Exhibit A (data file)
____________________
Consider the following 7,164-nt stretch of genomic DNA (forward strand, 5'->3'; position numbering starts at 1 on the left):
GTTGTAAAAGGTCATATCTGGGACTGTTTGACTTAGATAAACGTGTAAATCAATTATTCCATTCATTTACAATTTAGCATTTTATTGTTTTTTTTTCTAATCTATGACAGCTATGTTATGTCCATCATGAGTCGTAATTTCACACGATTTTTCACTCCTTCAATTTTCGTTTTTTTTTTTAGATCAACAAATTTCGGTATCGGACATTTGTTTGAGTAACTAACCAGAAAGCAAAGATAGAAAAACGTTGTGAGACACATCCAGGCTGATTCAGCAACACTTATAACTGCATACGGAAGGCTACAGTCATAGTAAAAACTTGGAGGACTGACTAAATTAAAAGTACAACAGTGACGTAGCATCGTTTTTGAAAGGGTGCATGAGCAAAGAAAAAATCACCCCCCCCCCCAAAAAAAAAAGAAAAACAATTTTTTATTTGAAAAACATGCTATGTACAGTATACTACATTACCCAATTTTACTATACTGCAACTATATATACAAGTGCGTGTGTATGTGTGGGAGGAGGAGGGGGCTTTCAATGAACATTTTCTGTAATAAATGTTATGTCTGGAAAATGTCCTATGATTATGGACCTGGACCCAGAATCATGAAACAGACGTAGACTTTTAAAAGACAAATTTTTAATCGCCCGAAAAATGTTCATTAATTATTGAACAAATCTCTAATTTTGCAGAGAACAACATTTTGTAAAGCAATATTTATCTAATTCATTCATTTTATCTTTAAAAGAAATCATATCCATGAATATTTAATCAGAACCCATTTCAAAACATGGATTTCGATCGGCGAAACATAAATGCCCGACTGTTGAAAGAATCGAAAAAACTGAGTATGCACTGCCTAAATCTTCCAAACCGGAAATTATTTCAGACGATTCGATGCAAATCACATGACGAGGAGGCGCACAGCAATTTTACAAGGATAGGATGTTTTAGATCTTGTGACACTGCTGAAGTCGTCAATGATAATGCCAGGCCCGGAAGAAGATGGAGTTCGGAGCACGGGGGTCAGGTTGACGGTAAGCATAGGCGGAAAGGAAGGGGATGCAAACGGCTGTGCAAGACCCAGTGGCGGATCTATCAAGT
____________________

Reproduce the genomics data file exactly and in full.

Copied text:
Consider the following 7,164-nt stretch of genomic DNA (forward strand, 5'->3'; position numbering starts at 1 on the left):
GTTGTAAAAGGTCATATCTGGGACTGTTTGACTTAGATAAACGTGTAAATCAATTATTCCATTCATTTACAATTTAGCATTTTATTGTTTTTTTTTCTAATCTATGACAGCTATGTTATGTCCATCATGAGTCGTAATTTCACACGATTTTTCACTCCTTCAATTTTCGTTTTTTTTTTTAGATCAACAAATTTCGGTATCGGACATTTGTTTGAGTAACTAACCAGAAAGCAAAGATAGAAAAACGTTGTGAGACACATCCAGGCTGATTCAGCAACACTTATAACTGCATACGGAAGGCTACAGTCATAGTAAAAACTTGGAGGACTGACTAAATTAAAAGTACAACAGTGACGTAGCATCGTTTTTGAAAGGGTGCATGAGCAAAGAAAAAATCACCCCCCCCCCCAAAAAAAAAAGAAAAACAATTTTTTATTTGAAAAACATGCTATGTACAGTATACTACATTACCCAATTTTACTATACTGCAACTATATATACAAGTGCGTGTGTATGTGTGGGAGGAGGAGGGGGCTTTCAATGAACATTTTCTGTAATAAATGTTATGTCTGGAAAATGTCCTATGATTATGGACCTGGACCCAGAATCATGAAACAGACGTAGACTTTTAAAAGACAAATTTTTAATCGCCCGAAAAATGTTCATTAATTATTGAACAAATCTCTAATTTTGCAGAGAACAACATTTTGTAAAGCAATATTTATCTAATTCATTCATTTTATCTTTAAAAGAAATCATATCCATGAATATTTAATCAGAACCCATTTCAAAACATGGATTTCGATCGGCGAAACATAAATGCCCGACTGTTGAAAGAATCGAAAAAACTGAGTATGCACTGCCTAAATCTTCCAAACCGGAAATTATTTCAGACGATTCGATGCAAATCACATGACGAGGAGGCGCACAGCAATTTTACAAGGATAGGATGTTTTAGATCTTGTGACACTGCTGAAGTCGTCAATGATAATGCCAGGCCCGGAAGAAGATGGAGTTCGGAGCACGGGGGTCAGGTTGACGGTAAGCATAGGCGGAAAGGAAGGGGATGCAAACGGCTGTGCAAGACCCAGTGGCGGATCTATCAAGT